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  • Writer's pictureJulia Roscoe

Fish and Vodka


All the single ladies! All the single ladies!

“What the hell...”

Now put your hands up. Oh oh oh!

Grumbling, I turn to my side and fumble for my cell phone. I find the device and fumble some more until I hit the button that turns off the alarm clock, having already pressed the snooze option too many times.

With a yawn, I sit up in bed and take a minute to get used to the idea of ​​another day. My heart also needs a few moments to get back to normal. Why did I let my niece put Beyoncé as my wake-up call?

On the too-bright iPhone screen, I see a list of notifications I choose to ignore. Mentally, I make a note to delete the fitness apps.

How about starting the day off on the right foot? A 20-minute walk helps you burn up to 200 calories!

Oh, really? Shot put helps me burn a lot more than that.

Find your inner peace with this simple breathing exercise.

Apparently, I also have to delete meditation apps. The amount of oxygen in my lungs isn't going to change what happened, but I'm betting a bottle of vodka will do the trick.

On the way to the kitchen, which is less than five steps from my bedroom, my phone vibrates with a new call. Without looking at who it is, I turn off the device.

If it is someone from work, it's better not to answer, after all, sick people are bedridden, without energy even to answer the phone. And I'm sick, I mean, I'm pretty sure I've seen in an episode of Grey's Anatomy or House M.D. something about broken heart syndrome.

But if it is, well, him, it is better if I don't answer it, or I'm in danger of going to jail for passionate murder.

I drop the phone on the kitchen counter and head to the fridge, standing on tiptoe to reach the bottle of vodka covered by a solid layer of ice that has been there for about five years, ever since he said alcohol was for unmotivated and weak people who have no control over themselves.

Ha! All that physical activity and all the mantras weren't enough for him to control what's inside his pants, were they?

I uncap the bottle and take a long swig, not worrying about frills like glasses or socially acceptable drinking times. How did I go by half a decade without having a single dose?

One reason: brainwashing.

Or rather: big dick.

Shit, that’s two.

I sigh. The sex was really out of this world and, thinking about it now, I admit that I let myself be carried away by a good fuck. In fact, for thousands of breathtaking fucks.

In my defense, Fletcher was quite a catch, at least at first. These days (at the risk of sounding like my mother), it's not easy to find a heterosexual, educated man with a steady job and the intention of starting a family.

And Fletcher claimed to be that man, one of a kind.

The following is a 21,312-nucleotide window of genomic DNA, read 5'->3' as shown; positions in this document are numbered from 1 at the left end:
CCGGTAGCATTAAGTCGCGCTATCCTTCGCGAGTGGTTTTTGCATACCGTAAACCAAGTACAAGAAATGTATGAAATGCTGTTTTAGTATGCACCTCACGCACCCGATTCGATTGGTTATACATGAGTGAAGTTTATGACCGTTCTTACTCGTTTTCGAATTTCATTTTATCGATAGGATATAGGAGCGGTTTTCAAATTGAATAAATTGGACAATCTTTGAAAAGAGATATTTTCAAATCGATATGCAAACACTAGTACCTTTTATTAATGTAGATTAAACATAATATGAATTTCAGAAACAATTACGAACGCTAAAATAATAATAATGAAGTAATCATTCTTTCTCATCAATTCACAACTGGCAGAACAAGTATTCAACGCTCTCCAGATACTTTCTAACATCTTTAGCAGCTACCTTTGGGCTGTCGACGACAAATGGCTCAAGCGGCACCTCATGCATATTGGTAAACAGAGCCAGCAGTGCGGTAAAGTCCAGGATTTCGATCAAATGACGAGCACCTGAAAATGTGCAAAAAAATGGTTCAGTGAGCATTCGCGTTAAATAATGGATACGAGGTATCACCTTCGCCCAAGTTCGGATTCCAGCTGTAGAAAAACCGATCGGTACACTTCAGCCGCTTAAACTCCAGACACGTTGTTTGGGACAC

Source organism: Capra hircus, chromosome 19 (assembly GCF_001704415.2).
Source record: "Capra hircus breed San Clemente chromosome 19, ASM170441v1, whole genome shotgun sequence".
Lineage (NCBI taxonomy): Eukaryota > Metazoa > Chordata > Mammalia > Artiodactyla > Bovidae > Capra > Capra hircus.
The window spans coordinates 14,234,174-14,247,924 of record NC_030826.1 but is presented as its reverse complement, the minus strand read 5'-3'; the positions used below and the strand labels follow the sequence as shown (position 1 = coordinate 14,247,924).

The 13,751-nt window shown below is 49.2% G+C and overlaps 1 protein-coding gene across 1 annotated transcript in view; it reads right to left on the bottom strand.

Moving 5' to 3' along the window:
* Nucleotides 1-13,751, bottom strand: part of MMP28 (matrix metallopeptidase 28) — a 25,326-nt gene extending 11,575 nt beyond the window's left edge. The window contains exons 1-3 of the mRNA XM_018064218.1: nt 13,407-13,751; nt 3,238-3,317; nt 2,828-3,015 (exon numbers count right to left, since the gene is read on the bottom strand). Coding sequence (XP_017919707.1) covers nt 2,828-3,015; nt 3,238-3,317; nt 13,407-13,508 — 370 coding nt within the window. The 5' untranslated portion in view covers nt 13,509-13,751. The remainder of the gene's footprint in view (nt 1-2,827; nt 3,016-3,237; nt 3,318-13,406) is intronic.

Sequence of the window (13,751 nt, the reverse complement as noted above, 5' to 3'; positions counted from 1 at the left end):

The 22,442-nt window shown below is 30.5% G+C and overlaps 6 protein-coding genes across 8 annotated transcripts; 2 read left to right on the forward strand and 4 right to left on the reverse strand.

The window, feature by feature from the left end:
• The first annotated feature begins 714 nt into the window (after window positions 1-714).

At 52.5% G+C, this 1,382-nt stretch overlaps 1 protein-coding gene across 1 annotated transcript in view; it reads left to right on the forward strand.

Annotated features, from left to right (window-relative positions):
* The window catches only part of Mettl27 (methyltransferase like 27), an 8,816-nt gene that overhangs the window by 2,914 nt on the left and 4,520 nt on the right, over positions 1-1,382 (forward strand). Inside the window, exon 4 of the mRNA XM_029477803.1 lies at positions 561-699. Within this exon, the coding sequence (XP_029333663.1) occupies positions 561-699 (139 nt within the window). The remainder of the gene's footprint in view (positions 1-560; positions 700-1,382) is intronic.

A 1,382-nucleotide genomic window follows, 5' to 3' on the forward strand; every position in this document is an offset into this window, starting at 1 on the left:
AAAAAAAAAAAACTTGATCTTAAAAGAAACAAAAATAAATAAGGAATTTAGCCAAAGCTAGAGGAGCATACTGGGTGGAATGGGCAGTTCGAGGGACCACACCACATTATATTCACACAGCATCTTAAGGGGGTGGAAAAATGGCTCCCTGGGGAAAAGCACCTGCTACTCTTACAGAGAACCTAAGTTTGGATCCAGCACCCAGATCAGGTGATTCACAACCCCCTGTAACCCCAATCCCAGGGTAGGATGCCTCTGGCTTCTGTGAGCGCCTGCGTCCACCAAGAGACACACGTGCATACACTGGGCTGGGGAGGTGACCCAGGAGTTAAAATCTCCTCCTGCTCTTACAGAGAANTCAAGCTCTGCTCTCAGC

I didn't think it was weird when he suggested we get a pet after we had our first fight. "We have to take our relationship a step further, princess." I agreed, that's what adults do: dialogue and move on. Of course I was expecting a puppy or maybe a guinea pig, not an aquarium with three goldfish.

“This one is called Callie and this big one here is Fletcher,” he explained the next day, the rectangular tank in hand. The third fish was the smallest and could only mean one thing. I was thrilled and threw my arms around my boyfriend, no longer disappointed that I hadn't gotten a puppy.

It turns out that the smallest of the fish already had a name. And profession. Francesca Slut, executive secretary, nice to meet you.

I'm a walking cliché. A damn character in an '80s drama.

The vodka goes down burning. Good. I take another sip. The height of elegance.

Fletcher had a lot of rules. Or rather, guidelines of what he considered proper, worthy of the woman who would stand beside him, and what was relegated to lesser people, that is, everyone who didn't think like him.

“I only want what's best for you, princess,” he once told me when determining for both of us that we would no longer drink alcohol. This was right after we set up a physical exercise routine and consulted a nutritionist. “Oh, and no lazy bath in the tub. We have to be in shape for the day of my presentation”.

When Fletcher said “we”, he was referring to me. Because I was the only one who had put on a few extra pounds since I changed jobs and took the stress off by eating doughnuts from the bakery next to my new job.

A shrill noise makes me jump in the middle of my kitchen. I check my cell phone again just to remind myself of the intercom.

Two. Three. Whoever it is, they won't give up before waking up the entire building with their persistence.

“Who is it?”

“It’s me. Callie, let me in”.

His voice keeps me frozen in place. How dare he show up here again?

“Look, I'm sorry. You know that...”

Even over the intercom I can hear he sighing. I've never heard him so desolate, helpless, begging. My finger hovers over the button without my command.

“Just let me in, princess”.

My index finger freezes and snaps back into place beside the other fingers, forming a fist.

“Fletcher, you better not show up here, or I'll call the police. And I also don't want to hear anything about you acting like an asshole with another girl, do you hear me? Or your little friend will turn into fish food”.

I don't give him time to respond. I leave the kitchen, the bottle of vodka still in my hand, and turn on the bathtub tap.

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